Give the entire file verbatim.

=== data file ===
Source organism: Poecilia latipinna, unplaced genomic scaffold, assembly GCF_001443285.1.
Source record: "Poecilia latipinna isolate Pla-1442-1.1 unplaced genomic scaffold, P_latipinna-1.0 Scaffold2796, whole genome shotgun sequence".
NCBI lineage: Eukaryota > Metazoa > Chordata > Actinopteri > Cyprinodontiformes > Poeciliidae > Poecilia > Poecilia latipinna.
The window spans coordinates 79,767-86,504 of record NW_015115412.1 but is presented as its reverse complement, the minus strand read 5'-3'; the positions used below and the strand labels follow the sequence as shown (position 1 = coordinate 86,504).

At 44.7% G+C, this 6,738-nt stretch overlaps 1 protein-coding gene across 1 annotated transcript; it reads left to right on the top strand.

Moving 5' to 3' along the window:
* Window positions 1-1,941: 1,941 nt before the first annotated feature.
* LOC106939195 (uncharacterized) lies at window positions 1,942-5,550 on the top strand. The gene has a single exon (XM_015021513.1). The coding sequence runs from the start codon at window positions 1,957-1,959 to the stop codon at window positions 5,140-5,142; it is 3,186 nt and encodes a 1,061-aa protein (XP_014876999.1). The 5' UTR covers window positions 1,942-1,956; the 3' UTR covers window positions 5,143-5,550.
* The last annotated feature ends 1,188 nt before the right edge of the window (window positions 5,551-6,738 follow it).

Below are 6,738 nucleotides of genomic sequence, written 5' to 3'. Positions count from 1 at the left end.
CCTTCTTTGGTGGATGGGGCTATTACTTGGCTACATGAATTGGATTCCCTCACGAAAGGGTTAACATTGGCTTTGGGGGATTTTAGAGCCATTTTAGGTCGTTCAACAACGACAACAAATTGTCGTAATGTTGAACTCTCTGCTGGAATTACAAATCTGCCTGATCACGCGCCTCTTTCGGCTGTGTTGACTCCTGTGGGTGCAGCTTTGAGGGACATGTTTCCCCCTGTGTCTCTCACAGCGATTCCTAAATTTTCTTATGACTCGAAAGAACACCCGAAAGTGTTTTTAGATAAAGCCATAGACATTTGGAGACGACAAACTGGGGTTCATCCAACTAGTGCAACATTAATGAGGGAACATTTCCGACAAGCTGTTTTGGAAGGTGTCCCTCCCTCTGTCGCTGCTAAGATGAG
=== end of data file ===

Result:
Source organism: Poecilia latipinna, unplaced genomic scaffold, assembly GCF_001443285.1.
Source record: "Poecilia latipinna isolate Pla-1442-1.1 unplaced genomic scaffold, P_latipinna-1.0 Scaffold2796, whole genome shotgun sequence".
NCBI lineage: Eukaryota > Metazoa > Chordata > Actinopteri > Cyprinodontiformes > Poeciliidae > Poecilia > Poecilia latipinna.
The window spans coordinates 79,767-86,504 of record NW_015115412.1 but is presented as its reverse complement, the minus strand read 5'-3'; the positions used below and the strand labels follow the sequence as shown (position 1 = coordinate 86,504).

At 44.7% G+C, this 6,738-nt stretch overlaps 1 protein-coding gene across 1 annotated transcript; it reads left to right on the top strand.

Moving 5' to 3' along the window:
* Window positions 1-1,941: 1,941 nt before the first annotated feature.
* LOC106939195 (uncharacterized) lies at window positions 1,942-5,550 on the top strand. The gene has a single exon (XM_015021513.1). The coding sequence runs from the start codon at window positions 1,957-1,959 to the stop codon at window positions 5,140-5,142; it is 3,186 nt and encodes a 1,061-aa protein (XP_014876999.1). The 5' UTR covers window positions 1,942-1,956; the 3' UTR covers window positions 5,143-5,550.
* The last annotated feature ends 1,188 nt before the right edge of the window (window positions 5,551-6,738 follow it).

Below are 6,738 nucleotides of genomic sequence, written 5' to 3'. Positions count from 1 at the left end.
CCTTCTTTGGTGGATGGGGCTATTACTTGGCTACATGAATTGGATTCCCTCACGAAAGGGTTAACATTGGCTTTGGGGGATTTTAGAGCCATTTTAGGTCGTTCAACAACGACAACAAATTGTCGTAATGTTGAACTCTCTGCTGGAATTACAAATCTGCCTGATCACGCGCCTCTTTCGGCTGTGTTGACTCCTGTGGGTGCAGCTTTGAGGGACATGTTTCCCCCTGTGTCTCTCACAGCGATTCCTAAATTTTCTTATGACTCGAAAGAACACCCGAAAGTGTTTTTAGATAAAGCCATAGACATTTGGAGACGACAAACTGGGGTTCATCCAACTAGTGCAACATTAATGAGGGAACATTTCCGACAAGCTGTTTTGGAAGGTGTCCCTCCCTCTGTCGCTGCTAAGATGAG